Due to tightened monetary policy, the count of total job openings for the economy continues to move lower. This is consistent with a cooling economy that is a positive sign for future inflation readings.
In November, the number of open jobs for the economy declined to 8.8 million. This is notably lower than the 10.8 million reported a year ago. NAHB estimates indicate that this number must fall back below 8 million for the Federal Reserve to feel more comfortable about labor market conditions and their potential impacts on inflation.
While the Fed intends for higher interest rates to have an impact on the demand-side of the economy, the ultimate solution for the labor shortage will not be found by slowing worker demand, but by recruiting, training and retaining skilled workers. This is where the risk of a monetary policy mistake can arise. Good news for the labor market does not automatically imply bad news for inflation.
The construction labor market moved in the opposite direction of the overall economy, with the number of open construction jobs rising. The count of open construction jobs increased to 459,000 in November after a revised reading of 416,000 in October. The count was 348,000 a year ago, during a period of housing market cooling. The recent rise indicates an ongoing skilled labor shortage for the construction sector. These estimates come after a data series high of 488,000 in December 2022.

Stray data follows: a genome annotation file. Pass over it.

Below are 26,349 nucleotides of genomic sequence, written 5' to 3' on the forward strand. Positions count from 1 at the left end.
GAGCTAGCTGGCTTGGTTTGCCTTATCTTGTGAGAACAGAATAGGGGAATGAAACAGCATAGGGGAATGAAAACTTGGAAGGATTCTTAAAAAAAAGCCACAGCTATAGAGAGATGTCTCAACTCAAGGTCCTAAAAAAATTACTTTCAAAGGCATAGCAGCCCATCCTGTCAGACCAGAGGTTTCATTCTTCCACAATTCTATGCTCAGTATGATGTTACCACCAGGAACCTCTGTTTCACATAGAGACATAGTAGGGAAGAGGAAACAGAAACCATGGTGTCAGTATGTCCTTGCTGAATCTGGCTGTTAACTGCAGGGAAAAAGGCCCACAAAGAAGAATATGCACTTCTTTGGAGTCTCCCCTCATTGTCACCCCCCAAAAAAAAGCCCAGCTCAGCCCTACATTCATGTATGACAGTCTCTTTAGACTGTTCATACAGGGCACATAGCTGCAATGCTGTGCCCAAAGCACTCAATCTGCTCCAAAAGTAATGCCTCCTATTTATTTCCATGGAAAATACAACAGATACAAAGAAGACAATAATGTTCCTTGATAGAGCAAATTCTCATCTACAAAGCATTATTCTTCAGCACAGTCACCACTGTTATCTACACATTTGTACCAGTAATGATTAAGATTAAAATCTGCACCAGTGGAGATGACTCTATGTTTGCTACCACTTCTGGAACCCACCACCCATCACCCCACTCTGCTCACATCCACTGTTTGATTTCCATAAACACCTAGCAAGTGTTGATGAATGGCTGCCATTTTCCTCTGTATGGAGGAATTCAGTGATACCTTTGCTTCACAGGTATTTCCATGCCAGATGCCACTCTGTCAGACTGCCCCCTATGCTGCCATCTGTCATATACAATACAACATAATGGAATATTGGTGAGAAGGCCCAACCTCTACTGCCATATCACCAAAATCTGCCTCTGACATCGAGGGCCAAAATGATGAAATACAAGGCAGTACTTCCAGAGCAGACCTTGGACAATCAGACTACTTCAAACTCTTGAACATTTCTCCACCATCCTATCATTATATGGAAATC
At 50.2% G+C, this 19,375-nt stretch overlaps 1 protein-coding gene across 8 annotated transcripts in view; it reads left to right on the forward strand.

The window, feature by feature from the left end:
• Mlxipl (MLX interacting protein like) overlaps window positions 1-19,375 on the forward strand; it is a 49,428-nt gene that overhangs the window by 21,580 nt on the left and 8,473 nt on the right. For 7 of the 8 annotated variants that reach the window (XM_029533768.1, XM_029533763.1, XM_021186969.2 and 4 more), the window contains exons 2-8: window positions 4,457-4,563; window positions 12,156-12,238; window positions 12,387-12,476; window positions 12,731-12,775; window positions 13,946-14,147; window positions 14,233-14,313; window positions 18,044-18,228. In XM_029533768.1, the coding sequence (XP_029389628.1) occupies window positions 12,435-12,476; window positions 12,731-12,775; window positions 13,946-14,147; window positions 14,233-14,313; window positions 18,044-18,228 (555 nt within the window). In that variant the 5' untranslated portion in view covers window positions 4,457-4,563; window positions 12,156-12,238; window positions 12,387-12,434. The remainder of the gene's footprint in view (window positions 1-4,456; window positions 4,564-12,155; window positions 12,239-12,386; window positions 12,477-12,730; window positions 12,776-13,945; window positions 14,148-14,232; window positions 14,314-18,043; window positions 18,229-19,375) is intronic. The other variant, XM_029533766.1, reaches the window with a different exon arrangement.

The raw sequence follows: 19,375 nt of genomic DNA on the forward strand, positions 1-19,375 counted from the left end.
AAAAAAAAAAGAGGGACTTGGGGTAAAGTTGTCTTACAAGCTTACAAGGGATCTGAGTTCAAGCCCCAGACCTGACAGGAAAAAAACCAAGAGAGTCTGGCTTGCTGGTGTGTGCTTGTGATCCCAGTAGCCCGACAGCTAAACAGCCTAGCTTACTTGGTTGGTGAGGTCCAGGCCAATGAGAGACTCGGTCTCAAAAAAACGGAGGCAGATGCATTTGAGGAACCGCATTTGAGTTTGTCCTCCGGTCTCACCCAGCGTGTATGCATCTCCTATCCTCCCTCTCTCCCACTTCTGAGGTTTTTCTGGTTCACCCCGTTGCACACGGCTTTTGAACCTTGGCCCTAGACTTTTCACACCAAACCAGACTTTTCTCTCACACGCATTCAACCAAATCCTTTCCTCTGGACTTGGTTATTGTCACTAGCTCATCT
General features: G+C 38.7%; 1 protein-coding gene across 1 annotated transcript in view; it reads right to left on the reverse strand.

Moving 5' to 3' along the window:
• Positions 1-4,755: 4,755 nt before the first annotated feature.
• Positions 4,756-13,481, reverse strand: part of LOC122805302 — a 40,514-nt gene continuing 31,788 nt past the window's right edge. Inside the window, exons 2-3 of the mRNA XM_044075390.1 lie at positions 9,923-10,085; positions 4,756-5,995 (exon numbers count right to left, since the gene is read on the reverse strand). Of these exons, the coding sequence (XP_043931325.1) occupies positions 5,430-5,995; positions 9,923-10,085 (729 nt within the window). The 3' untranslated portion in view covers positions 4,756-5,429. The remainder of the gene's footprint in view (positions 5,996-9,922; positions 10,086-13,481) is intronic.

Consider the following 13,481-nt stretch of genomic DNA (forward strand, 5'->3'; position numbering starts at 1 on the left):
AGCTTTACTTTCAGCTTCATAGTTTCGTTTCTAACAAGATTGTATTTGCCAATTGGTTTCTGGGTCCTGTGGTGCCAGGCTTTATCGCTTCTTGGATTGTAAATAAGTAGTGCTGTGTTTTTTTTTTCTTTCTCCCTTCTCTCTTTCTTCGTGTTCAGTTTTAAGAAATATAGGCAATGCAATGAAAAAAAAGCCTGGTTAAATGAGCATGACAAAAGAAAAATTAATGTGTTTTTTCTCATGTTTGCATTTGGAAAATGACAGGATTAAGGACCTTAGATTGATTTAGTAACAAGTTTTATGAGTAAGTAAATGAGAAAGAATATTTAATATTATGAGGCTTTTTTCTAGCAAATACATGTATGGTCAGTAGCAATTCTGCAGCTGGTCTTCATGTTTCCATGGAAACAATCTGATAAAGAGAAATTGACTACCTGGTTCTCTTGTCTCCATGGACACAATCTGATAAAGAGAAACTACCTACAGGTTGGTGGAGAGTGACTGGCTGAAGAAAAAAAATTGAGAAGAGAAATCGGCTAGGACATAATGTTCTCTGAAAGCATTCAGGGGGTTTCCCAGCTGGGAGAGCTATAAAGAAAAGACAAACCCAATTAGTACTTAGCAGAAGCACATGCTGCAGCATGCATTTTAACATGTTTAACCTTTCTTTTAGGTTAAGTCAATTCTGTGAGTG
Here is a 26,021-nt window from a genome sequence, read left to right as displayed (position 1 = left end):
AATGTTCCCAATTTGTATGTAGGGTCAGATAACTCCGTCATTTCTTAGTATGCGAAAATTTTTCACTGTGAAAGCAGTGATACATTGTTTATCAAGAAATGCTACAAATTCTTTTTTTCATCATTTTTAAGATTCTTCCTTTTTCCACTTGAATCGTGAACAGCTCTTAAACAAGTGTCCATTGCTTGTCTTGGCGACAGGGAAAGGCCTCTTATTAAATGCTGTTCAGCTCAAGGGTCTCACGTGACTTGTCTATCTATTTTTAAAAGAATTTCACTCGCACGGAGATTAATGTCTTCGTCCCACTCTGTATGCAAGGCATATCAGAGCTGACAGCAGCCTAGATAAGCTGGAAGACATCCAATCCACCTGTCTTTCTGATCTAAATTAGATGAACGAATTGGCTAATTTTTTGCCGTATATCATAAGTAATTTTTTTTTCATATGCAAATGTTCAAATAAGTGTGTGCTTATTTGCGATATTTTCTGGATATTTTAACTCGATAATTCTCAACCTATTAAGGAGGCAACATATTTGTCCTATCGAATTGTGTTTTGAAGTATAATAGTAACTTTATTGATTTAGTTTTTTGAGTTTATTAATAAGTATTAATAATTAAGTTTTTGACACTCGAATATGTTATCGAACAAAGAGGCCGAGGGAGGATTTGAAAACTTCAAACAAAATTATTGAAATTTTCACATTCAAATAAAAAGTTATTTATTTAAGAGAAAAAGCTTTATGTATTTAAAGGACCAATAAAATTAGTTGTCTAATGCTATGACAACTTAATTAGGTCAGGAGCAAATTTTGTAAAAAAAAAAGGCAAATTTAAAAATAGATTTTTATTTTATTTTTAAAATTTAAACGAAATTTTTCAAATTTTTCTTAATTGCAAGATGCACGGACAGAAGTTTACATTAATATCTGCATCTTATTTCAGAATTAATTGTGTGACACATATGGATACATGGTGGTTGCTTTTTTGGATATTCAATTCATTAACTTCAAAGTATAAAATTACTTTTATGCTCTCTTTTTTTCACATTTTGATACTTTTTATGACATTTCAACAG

The construction job openings rate increased to 5.4% November. The recent gains for construction job openings reflect the ongoing skilled labor shortage.
The housing market remains underbuilt and requires additional labor, lots, and lumber and building materials to add inventory. Hiring in the construction sector decreased to a 4.5% rate in November after 4.7% in October. The post-virus peak rate of hiring occurred in May 2020 (10.4%) as a post-covid rebound took hold in home building and remodeling.
Construction sector layoffs were steady at a 2.1% rate in November after 2% in October. In April 2020, the layoff rate was 10.8%. Since that time, the sector layoff rate has been below 3%, with the exception of February 2021 due to weather effects and March 2023 due to some market churn.
Looking forward, attracting skilled labor will remain a key objective for construction firms in the coming years. While a slowing housing market will take some pressure off tight labor markets, the long-term labor challenge will persist beyond the ongoing macro slowdown.